The Singing Priest
Here at Willesden (sadly not the church in the picture above!) the priest does quite a bit of singing at the main Mass - a minimum of sung Collect and Preface, and (if vocal chords are on form) the Eucharistic Prayer as well. Though I'm not a trained singer, I can normally manage it, unless I'm suffering from hayfever or a coarse throat. I learnt from my previous Parish Priest always to have a glass of water at hand when saying Mass - especially in this disgracefully hot weather.
But for many priests singing at Mass is a true ordeal. Nowadays most musically shy priests just don't sing, but in the pre-Conciliar days there was little you could do to escape singing if you were 'on' at High Mass or a Missa Cantata.
Mgr Ronald Knox used to say that a good time for a priest to drop dead would be while celebrating Mass, just before he is due to sing the Preface. I must look up the exact reference - I think it's in The Mass in Slow Motion.
A priest doesn't have to be Pavarotti in order to sing liturgically - it's not the performance that matters but rather the act of praise, the words rather than the notes. With this in mind, I stumbled across the following tribute to Bishop William Weathers, a Westminster Auxiliary (1872-95) and titular bishop of Amycla. They were written by Fr Philip Fletcher, founder of the Guild of Our Lady of Ransom (Pastoralia: A Monthly Journal for Priests, 30 June 1895, p124):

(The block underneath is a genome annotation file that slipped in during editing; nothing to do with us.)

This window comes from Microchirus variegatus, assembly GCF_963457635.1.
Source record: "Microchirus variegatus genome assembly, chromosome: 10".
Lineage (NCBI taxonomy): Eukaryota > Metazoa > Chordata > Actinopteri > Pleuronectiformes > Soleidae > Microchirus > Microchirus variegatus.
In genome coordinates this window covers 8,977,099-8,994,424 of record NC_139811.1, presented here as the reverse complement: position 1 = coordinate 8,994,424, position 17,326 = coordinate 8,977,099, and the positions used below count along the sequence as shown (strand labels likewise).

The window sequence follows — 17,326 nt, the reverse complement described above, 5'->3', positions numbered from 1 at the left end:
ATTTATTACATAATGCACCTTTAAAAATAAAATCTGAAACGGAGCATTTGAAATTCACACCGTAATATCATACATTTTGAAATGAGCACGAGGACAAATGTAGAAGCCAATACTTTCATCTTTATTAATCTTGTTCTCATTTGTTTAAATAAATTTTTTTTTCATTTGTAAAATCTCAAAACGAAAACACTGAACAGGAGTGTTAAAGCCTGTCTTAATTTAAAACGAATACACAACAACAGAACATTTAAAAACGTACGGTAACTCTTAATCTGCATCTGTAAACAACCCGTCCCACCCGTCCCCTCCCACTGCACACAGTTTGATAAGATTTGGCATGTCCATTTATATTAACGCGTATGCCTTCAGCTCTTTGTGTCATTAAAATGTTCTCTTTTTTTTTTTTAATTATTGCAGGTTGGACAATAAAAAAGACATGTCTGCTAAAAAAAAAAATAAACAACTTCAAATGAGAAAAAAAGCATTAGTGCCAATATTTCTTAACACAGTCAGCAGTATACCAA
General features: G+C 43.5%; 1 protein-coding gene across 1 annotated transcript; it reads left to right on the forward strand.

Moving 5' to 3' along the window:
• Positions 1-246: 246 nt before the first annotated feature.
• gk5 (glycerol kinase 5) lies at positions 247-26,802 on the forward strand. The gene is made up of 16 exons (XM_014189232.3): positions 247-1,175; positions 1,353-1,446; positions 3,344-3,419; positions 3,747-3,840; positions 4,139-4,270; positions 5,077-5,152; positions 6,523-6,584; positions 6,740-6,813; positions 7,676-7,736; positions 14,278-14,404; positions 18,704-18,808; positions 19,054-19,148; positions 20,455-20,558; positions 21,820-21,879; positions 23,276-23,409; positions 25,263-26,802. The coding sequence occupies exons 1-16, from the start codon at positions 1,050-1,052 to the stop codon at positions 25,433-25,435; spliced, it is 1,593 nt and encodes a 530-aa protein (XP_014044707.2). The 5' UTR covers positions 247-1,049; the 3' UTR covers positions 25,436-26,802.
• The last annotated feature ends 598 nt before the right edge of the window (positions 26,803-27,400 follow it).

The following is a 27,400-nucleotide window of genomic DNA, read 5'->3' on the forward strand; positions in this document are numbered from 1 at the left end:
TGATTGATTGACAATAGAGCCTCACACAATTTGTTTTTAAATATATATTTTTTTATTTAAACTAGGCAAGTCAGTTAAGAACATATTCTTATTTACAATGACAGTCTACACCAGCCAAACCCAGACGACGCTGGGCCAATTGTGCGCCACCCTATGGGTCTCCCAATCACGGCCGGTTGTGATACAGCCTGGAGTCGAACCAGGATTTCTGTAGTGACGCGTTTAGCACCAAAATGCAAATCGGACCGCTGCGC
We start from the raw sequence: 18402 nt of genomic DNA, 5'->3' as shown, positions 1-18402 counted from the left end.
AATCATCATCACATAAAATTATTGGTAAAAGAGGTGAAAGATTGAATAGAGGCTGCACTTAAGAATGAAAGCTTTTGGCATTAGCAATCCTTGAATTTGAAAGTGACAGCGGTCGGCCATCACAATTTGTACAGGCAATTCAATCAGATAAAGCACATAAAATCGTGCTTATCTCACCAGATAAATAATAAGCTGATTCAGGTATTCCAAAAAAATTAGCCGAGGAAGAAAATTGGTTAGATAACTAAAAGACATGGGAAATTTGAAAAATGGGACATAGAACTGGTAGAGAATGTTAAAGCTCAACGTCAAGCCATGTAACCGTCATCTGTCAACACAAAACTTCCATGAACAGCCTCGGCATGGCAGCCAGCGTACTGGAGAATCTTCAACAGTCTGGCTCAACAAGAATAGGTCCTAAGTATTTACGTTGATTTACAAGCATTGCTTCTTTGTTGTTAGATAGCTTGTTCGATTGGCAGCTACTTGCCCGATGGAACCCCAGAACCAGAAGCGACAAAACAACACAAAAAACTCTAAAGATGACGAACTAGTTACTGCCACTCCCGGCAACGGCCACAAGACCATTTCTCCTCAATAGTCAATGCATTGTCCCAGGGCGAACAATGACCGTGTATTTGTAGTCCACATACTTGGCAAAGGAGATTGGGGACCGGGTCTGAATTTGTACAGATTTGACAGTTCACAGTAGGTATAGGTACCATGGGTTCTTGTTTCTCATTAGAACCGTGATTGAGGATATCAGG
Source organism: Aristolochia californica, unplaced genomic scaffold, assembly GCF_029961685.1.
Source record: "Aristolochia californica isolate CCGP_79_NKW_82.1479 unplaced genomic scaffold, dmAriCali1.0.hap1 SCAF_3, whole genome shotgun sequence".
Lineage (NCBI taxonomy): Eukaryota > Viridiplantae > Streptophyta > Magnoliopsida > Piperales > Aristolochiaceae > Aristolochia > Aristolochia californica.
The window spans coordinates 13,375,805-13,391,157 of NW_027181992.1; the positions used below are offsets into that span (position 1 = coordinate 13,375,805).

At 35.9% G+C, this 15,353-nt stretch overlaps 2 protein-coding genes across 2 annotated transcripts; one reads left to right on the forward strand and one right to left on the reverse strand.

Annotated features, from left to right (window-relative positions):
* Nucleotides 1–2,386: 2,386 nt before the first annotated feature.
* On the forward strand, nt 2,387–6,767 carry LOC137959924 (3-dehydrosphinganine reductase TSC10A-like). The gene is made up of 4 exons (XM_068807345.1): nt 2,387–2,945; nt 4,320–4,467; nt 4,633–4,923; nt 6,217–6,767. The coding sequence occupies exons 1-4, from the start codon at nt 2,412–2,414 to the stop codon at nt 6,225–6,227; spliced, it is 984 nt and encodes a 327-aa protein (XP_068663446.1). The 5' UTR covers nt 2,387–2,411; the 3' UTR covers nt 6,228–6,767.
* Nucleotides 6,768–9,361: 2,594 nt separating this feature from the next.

He had not a commanding presence, a rich voice, nor oratorical skills. Once I thought he had at least one of these characteristics. I was a simple-minded Anglican when I first began to take peeps into Catholic newspapers. I was struck by the frequency with which a certain Bishop of Amycla was chosen to sing High Mass on great occasions; and I jumped at the very ritualistic conclusion that he must be a grand singer, and was therefore selected to fit in well with the swell of the organ or the beauties of the Messe Solennelle. Those who love him best will hardly class him as a grand singer, and yet - in those later years, when that gentle voice began to quaver and falter as time began to tell, could any singing of the Sursum Corda and its old-word sequence of praise, touch you more tenderly than that of Dr Weathers? 'Will he get through it?' one used to fear. 'Will he reach the top notes all the way?' one used to wonder. He always did; and one felt when the Sanctus bell rang, that none, though he might have the voice of an Edward Lloyd, could better have ushered in the Trisagion of the Seraphim.
However, there are occasions when perhaps it's best for a priest not to sing: